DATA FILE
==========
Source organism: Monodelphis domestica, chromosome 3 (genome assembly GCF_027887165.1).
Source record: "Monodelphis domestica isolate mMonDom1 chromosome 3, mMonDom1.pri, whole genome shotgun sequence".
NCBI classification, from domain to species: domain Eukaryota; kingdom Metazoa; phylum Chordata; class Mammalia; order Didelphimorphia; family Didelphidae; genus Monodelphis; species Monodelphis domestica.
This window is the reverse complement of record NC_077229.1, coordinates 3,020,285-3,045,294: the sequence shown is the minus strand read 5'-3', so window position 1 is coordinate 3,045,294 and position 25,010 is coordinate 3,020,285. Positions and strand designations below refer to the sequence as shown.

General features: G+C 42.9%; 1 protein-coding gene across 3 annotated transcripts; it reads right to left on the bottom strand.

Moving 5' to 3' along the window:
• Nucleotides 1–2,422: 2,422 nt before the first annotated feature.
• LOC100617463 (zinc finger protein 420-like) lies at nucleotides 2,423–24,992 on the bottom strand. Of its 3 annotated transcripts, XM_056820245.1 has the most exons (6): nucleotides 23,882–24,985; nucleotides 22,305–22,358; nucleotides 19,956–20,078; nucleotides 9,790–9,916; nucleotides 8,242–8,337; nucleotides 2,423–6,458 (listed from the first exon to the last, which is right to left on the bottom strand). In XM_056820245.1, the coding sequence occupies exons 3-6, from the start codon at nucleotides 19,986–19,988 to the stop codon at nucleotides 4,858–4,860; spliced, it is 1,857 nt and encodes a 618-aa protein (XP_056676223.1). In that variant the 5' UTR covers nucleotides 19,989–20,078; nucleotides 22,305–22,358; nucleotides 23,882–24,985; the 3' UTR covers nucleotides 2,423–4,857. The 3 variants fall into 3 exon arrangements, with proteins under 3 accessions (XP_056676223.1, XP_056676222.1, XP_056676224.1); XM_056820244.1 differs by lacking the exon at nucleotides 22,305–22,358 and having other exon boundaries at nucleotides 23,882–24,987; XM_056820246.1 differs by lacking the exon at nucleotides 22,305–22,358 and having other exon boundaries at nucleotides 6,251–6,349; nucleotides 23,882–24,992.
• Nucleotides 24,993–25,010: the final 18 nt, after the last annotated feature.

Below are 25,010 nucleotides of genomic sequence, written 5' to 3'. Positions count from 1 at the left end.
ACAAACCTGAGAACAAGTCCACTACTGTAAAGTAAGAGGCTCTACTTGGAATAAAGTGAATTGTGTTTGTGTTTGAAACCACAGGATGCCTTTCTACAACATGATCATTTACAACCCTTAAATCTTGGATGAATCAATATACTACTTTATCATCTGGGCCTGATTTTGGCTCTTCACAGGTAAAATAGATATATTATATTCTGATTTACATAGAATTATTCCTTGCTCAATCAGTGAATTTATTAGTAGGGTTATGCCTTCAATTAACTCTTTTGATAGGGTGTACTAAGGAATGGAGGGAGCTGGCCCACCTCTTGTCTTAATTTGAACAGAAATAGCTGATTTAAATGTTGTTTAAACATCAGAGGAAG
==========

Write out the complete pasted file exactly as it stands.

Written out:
Source organism: Monodelphis domestica, chromosome 3 (genome assembly GCF_027887165.1).
Source record: "Monodelphis domestica isolate mMonDom1 chromosome 3, mMonDom1.pri, whole genome shotgun sequence".
NCBI classification, from domain to species: domain Eukaryota; kingdom Metazoa; phylum Chordata; class Mammalia; order Didelphimorphia; family Didelphidae; genus Monodelphis; species Monodelphis domestica.
This window is the reverse complement of record NC_077229.1, coordinates 3,020,285-3,045,294: the sequence shown is the minus strand read 5'-3', so window position 1 is coordinate 3,045,294 and position 25,010 is coordinate 3,020,285. Positions and strand designations below refer to the sequence as shown.

General features: G+C 42.9%; 1 protein-coding gene across 3 annotated transcripts; it reads right to left on the bottom strand.

Moving 5' to 3' along the window:
• Nucleotides 1–2,422: 2,422 nt before the first annotated feature.
• LOC100617463 (zinc finger protein 420-like) lies at nucleotides 2,423–24,992 on the bottom strand. Of its 3 annotated transcripts, XM_056820245.1 has the most exons (6): nucleotides 23,882–24,985; nucleotides 22,305–22,358; nucleotides 19,956–20,078; nucleotides 9,790–9,916; nucleotides 8,242–8,337; nucleotides 2,423–6,458 (listed from the first exon to the last, which is right to left on the bottom strand). In XM_056820245.1, the coding sequence occupies exons 3-6, from the start codon at nucleotides 19,986–19,988 to the stop codon at nucleotides 4,858–4,860; spliced, it is 1,857 nt and encodes a 618-aa protein (XP_056676223.1). In that variant the 5' UTR covers nucleotides 19,989–20,078; nucleotides 22,305–22,358; nucleotides 23,882–24,985; the 3' UTR covers nucleotides 2,423–4,857. The 3 variants fall into 3 exon arrangements, with proteins under 3 accessions (XP_056676223.1, XP_056676222.1, XP_056676224.1); XM_056820244.1 differs by lacking the exon at nucleotides 22,305–22,358 and having other exon boundaries at nucleotides 23,882–24,987; XM_056820246.1 differs by lacking the exon at nucleotides 22,305–22,358 and having other exon boundaries at nucleotides 6,251–6,349; nucleotides 23,882–24,992.
• Nucleotides 24,993–25,010: the final 18 nt, after the last annotated feature.

Below are 25,010 nucleotides of genomic sequence, written 5' to 3'. Positions count from 1 at the left end.
ACAAACCTGAGAACAAGTCCACTACTGTAAAGTAAGAGGCTCTACTTGGAATAAAGTGAATTGTGTTTGTGTTTGAAACCACAGGATGCCTTTCTACAACATGATCATTTACAACCCTTAAATCTTGGATGAATCAATATACTACTTTATCATCTGGGCCTGATTTTGGCTCTTCACAGGTAAAATAGATATATTATATTCTGATTTACATAGAATTATTCCTTGCTCAATCAGTGAATTTATTAGTAGGGTTATGCCTTCAATTAACTCTTTTGATAGGGTGTACTAAGGAATGGAGGGAGCTGGCCCACCTCTTGTCTTAATTTGAACAGAAATAGCTGATTTAAATGTTGTTTAAACATCAGAGGAAG